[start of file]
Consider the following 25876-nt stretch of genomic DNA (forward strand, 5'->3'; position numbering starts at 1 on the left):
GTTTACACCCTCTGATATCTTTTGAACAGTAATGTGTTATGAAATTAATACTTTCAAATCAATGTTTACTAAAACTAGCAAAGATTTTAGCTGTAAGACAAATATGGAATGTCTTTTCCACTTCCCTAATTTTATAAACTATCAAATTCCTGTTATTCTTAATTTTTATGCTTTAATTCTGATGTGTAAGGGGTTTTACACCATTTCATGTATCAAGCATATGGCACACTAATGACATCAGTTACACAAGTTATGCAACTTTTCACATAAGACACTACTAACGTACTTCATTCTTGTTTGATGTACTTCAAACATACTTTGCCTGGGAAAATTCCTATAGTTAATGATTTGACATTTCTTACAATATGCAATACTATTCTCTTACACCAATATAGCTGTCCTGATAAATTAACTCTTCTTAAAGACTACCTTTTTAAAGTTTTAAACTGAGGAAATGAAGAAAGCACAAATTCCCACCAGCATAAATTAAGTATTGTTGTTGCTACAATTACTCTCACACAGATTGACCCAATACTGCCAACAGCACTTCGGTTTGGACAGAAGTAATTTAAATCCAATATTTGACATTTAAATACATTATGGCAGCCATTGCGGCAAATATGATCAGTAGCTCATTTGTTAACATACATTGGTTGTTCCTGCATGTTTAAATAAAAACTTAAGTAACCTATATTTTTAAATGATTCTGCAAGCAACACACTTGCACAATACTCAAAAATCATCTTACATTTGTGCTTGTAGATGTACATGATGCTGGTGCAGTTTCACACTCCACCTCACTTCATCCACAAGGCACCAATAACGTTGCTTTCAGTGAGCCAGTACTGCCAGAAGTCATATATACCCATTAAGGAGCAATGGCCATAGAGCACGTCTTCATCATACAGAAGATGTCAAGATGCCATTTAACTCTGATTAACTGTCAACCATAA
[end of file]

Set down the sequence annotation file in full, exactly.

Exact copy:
Consider the following 25876-nt stretch of genomic DNA (forward strand, 5'->3'; position numbering starts at 1 on the left):
GTTTACACCCTCTGATATCTTTTGAACAGTAATGTGTTATGAAATTAATACTTTCAAATCAATGTTTACTAAAACTAGCAAAGATTTTAGCTGTAAGACAAATATGGAATGTCTTTTCCACTTCCCTAATTTTATAAACTATCAAATTCCTGTTATTCTTAATTTTTATGCTTTAATTCTGATGTGTAAGGGGTTTTACACCATTTCATGTATCAAGCATATGGCACACTAATGACATCAGTTACACAAGTTATGCAACTTTTCACATAAGACACTACTAACGTACTTCATTCTTGTTTGATGTACTTCAAACATACTTTGCCTGGGAAAATTCCTATAGTTAATGATTTGACATTTCTTACAATATGCAATACTATTCTCTTACACCAATATAGCTGTCCTGATAAATTAACTCTTCTTAAAGACTACCTTTTTAAAGTTTTAAACTGAGGAAATGAAGAAAGCACAAATTCCCACCAGCATAAATTAAGTATTGTTGTTGCTACAATTACTCTCACACAGATTGACCCAATACTGCCAACAGCACTTCGGTTTGGACAGAAGTAATTTAAATCCAATATTTGACATTTAAATACATTATGGCAGCCATTGCGGCAAATATGATCAGTAGCTCATTTGTTAACATACATTGGTTGTTCCTGCATGTTTAAATAAAAACTTAAGTAACCTATATTTTTAAATGATTCTGCAAGCAACACACTTGCACAATACTCAAAAATCATCTTACATTTGTGCTTGTAGATGTACATGATGCTGGTGCAGTTTCACACTCCACCTCACTTCATCCACAAGGCACCAATAACGTTGCTTTCAGTGAGCCAGTACTGCCAGAAGTCATATATACCCATTAAGGAGCAATGGCCATAGAGCACGTCTTCATCATACAGAAGATGTCAAGATGCCATTTAACTCTGATTAACTGTCAACCATAA